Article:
Food and the Disconnect Between Farmers and Consumers
Food has emerged as an element of significant importance in America in the current past, despite the fact that it is of least concerns for a majority of the Americans. A clear look at the food movement, it is evident that whereas food has been an aspect of frequent interest, still there has been a disconnect between the farmers and the consumers. Therefore, uses the food motion as an opportunity to reconnect farmers and consumers to a new and neighborly food.
The Disconnectedness in Food and Farming Systems
Under many instances, farmers and consumers have come to be more disconnected with every party dealing with the different only indirectly; through markets and agents. Such a perspective has introduced a move evident aspect of disconnectedness, most especially in the systems of food and farming. Ideally, a significant majority of the consumers, especially the younger generation are less concerned about the origin of their food. What a majority fail to know is the fact that farming is a means by which life is brought out of the soil (Pollan, 2010).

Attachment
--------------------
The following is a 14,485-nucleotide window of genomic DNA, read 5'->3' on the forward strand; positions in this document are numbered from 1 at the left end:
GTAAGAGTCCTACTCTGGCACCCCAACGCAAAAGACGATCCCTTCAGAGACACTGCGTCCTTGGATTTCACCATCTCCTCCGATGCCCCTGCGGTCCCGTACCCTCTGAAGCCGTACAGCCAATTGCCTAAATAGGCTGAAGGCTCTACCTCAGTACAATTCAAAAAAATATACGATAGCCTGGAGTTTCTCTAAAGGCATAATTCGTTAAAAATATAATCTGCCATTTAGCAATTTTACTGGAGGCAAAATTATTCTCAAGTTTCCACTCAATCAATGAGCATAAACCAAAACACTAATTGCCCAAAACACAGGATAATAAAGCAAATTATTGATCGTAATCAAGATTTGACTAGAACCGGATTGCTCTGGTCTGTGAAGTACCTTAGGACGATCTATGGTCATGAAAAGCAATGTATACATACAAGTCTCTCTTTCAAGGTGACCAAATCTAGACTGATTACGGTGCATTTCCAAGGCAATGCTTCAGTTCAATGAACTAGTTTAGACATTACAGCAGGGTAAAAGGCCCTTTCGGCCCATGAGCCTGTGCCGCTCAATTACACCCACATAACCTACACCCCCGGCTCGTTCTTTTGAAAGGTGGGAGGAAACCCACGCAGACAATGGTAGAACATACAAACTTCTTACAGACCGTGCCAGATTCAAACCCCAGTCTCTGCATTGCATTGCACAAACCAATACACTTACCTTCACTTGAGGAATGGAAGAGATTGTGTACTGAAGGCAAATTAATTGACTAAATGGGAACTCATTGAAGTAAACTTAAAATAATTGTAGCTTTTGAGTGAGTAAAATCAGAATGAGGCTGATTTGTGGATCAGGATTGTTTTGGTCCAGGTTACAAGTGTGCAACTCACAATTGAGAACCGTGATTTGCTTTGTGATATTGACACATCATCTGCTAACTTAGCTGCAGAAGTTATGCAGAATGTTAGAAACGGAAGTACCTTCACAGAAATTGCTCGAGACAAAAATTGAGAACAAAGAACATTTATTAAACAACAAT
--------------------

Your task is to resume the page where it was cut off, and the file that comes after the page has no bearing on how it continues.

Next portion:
A New Neighborly Footing for Farmers and Consumers
Based on such a perspective, Pollan (2010) with the identification that connectedness arises from meaningful relationships has used the food movement as an opportunity for putting the farmer-consumer relationship into a more neighborly footing.
With the use of markets, farmers are in a position of setting a new neighborly footing with consumers as the farmers do home deliveries or some customers do pick-ups at the farm, thus increasing the bond between the farmers and consumers. Besides, from the farmers' markets, consumers develop more interest into knowing the source of their foods.
Building Stronger Neighborly Relationships
From the farmers' markets, farmers make new connections with own family and other farmers, an aspect that develops more cooperation rather than completion. Furthermore, through the markets, there is the aspect of pursuance of higher life quality rather than the mere standard living between both the farmers and the consumers, thus enhancing the warm connective relationship. As such, the relationship has proved to be of great benefit for increased connectedness and building of stronger neighborly relationships, while equally increasing the consumers' desire into knowing more that attributes the food they consume.
Pollan, M. (2010). The food movement, rising. The New York Review of Books, pp. 1-11.